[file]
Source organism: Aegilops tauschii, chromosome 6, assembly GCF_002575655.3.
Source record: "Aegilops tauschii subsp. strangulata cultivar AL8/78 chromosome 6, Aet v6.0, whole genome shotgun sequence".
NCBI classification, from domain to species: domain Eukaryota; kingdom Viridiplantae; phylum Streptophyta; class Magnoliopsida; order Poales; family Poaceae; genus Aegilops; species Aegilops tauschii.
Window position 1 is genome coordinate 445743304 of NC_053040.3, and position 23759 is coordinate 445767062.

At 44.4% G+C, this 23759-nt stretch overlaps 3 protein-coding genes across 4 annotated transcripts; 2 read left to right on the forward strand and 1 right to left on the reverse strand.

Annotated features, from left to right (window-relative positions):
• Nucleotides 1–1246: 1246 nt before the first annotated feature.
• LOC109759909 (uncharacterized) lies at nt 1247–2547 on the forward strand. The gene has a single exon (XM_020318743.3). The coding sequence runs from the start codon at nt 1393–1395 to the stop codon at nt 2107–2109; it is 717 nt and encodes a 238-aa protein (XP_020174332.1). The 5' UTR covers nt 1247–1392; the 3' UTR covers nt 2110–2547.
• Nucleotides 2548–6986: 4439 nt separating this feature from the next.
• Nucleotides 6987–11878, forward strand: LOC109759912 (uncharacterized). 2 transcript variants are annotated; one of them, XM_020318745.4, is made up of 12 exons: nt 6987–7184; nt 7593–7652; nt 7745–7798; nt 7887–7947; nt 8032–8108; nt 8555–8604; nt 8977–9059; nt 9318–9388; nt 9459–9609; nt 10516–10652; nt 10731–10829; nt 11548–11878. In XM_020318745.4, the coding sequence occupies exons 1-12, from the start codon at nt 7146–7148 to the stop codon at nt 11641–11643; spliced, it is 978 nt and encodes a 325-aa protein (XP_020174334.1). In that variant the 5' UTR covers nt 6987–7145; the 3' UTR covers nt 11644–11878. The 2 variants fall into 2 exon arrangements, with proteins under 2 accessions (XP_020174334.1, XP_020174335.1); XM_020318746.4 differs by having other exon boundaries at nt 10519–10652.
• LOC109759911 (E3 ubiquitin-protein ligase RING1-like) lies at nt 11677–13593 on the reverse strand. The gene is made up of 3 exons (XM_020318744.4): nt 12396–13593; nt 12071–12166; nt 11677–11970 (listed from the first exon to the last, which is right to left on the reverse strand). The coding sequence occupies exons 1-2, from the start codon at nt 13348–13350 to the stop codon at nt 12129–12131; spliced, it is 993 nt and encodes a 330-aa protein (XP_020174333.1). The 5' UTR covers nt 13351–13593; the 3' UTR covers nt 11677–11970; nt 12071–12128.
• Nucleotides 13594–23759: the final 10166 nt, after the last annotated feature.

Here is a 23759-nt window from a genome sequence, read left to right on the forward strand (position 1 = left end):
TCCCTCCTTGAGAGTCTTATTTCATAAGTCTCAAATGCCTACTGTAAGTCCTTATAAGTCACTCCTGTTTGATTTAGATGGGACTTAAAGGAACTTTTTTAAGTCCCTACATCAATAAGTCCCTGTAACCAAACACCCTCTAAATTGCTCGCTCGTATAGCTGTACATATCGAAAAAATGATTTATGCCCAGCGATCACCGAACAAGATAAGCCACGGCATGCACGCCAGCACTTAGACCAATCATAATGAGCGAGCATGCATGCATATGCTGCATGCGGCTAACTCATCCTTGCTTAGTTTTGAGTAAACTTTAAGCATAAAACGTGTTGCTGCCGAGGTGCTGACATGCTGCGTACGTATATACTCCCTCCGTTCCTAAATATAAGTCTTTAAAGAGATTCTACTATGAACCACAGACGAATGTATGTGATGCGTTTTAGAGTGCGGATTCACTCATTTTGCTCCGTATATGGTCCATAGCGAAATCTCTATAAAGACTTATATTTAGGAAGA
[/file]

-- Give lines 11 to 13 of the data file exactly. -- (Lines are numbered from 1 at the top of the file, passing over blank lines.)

• LOC109759911 (E3 ubiquitin-protein ligase RING1-like) lies at nt 11677–13593 on the reverse strand. The gene is made up of 3 exons (XM_020318744.4): nt 12396–13593; nt 12071–12166; nt 11677–11970 (listed from the first exon to the last, which is right to left on the reverse strand). The coding sequence occupies exons 1-2, from the start codon at nt 13348–13350 to the stop codon at nt 12129–12131; spliced, it is 993 nt and encodes a 330-aa protein (XP_020174333.1). The 5' UTR covers nt 13351–13593; the 3' UTR covers nt 11677–11970; nt 12071–12128.
• Nucleotides 13594–23759: the final 10166 nt, after the last annotated feature.

Here is a 23759-nt window from a genome sequence, read left to right on the forward strand (position 1 = left end):